Thursday, 4 June 2009
If the coalition had a real economic attack on the government, yesterday’s GDP figure would not have caused problems for it.
But since they don’t, it did. In a way, the coalition’s problem with the headline GDP growth in the March quarter was not so much that it was positive, but that it wasn’t positive enough. If it had been, then Turnbull would have been able to say that the government had thrown the country into debt for nothing as the economy was growing anyway. As it was, it was just positive enough for the government to claim it had made a difference and just weak enough that the modest impact of the stimulus had made the difference between going forward and going backward.
In reality, the economy is going backward. Stevens wasn’t making it up. Of the 0.4% growth recorded in Q1, the largest contributor (1.6%) was from the slump in imports (down 7%), which a little confusingly, perhaps, translates to a positive movement in GDP. As Stephen Long commented on Lateline, a major part of this comes from a collapse in business demand for capital goods, with machinery and equipment investment down a hefty 10%. Real national disposable income, a broader sign of the economic health of the nation was down 1.0%. The best that could be said from these numbers is that although Australia’s industrial capacity, like the rest of the developed world, is hollowing out, exports are at least getting some benefit from the one major country where it is not, China. But as far as business goes, the numbers look like a recession and a fairly nasty one at that.
So why didn’t the coalition point that out? At yesterday’s press conference, Turnbull tried to make a feeble attempt of saying the figures weren’t as good as they seem, with some little graph on a bit of paper that hardly anyone could read. Unfortunately, there is little purpose in pointing out the economy is not looking great as they have no solution to fix it. Instead the Great Economic Debate has been between the battle of which you are more afraid of: the recession now or the debt later. When the news was really grim, Labor’s hand-outs were OK, when the economy seemed to be not too bad, the coalition’s debt worries gained more ground.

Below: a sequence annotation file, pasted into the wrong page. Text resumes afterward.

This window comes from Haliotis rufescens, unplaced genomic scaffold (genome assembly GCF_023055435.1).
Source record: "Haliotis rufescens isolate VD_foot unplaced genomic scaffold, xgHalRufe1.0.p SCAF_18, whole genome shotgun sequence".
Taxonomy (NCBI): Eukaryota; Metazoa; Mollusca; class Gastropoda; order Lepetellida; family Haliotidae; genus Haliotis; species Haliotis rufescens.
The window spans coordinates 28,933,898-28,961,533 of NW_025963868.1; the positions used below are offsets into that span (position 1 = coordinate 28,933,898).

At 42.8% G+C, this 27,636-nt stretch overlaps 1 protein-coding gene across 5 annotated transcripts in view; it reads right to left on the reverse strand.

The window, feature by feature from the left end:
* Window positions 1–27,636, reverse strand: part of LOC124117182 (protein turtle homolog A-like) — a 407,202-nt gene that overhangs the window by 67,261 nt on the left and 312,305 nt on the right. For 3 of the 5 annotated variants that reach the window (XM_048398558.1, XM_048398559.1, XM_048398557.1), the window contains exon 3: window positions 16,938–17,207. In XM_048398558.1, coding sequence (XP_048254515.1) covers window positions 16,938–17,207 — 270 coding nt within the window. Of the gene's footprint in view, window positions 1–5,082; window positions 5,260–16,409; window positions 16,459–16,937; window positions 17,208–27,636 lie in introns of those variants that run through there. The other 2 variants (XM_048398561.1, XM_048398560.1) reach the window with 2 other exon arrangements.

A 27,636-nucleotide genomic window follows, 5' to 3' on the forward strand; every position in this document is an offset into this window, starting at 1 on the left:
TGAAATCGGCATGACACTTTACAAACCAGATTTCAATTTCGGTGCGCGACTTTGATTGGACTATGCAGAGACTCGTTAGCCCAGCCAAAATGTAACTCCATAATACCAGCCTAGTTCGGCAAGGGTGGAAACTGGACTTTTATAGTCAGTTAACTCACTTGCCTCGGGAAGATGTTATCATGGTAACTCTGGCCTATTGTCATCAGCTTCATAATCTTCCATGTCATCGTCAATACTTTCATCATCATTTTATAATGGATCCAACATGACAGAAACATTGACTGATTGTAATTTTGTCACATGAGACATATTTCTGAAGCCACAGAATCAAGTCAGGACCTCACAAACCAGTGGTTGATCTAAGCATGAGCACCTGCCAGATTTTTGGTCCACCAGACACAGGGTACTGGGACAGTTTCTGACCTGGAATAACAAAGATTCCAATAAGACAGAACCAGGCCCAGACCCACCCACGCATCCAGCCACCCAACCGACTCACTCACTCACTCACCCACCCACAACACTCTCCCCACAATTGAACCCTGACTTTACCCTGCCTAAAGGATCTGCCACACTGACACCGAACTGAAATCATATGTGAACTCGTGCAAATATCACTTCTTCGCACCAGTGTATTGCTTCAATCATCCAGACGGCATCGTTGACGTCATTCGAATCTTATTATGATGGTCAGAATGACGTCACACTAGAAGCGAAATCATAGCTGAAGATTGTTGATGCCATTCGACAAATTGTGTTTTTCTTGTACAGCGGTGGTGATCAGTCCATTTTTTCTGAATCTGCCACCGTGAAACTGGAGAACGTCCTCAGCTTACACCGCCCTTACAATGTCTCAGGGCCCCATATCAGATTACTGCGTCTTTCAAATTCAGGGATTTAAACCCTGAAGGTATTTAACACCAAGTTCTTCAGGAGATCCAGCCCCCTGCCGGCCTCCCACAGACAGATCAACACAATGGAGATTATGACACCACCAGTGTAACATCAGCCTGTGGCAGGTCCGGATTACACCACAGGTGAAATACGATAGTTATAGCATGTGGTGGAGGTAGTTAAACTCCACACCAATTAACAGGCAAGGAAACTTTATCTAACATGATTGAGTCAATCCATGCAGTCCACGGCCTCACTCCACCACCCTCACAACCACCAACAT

Where that real economic debate has disappeared to was highlighted elsewhere in the government, with Gillard’s slap-down of the unions. The unions got the roll-back of WorkChoices, a minor reform that business never used anyway. What they will never get back is collective bargaining and their relevance. ACTU secretary Jeff Lawrence warned that the Labor Government had to play its role if it wanted a partnership with the unions. What for? As shown by the steady fall in labour unit costs and the first decline in wages and salaries in nearly two decades, the government is getting employees to take the strain without even needing the unions to do the work for them. Victorian Trades Hall Council secretary Brian Boyd said that Labor couldn’t rely on the “mass mobilisation of workers” at the last election to be repeated at the next. Ah, the delusions of the dying. The only role “workers” played in the last election were on the telly as Workchoice victims, a tactic only possible when the unions were a spent force.
But if the unions have no role, neither do the parties that called on them, or opposed them. Labor put a positive gloss on the numbers yesterday, but ironically so did the coalition. Neither could talk about the downturn being anymore than a passing unpleasantness because neither have anything to say if it is not. So we get the true meaning of spin: carrying on with the message when in reality there is nothing to say.
Posted by The Piping Shrike on Thursday, 4 June 2009.Filed under State of the parties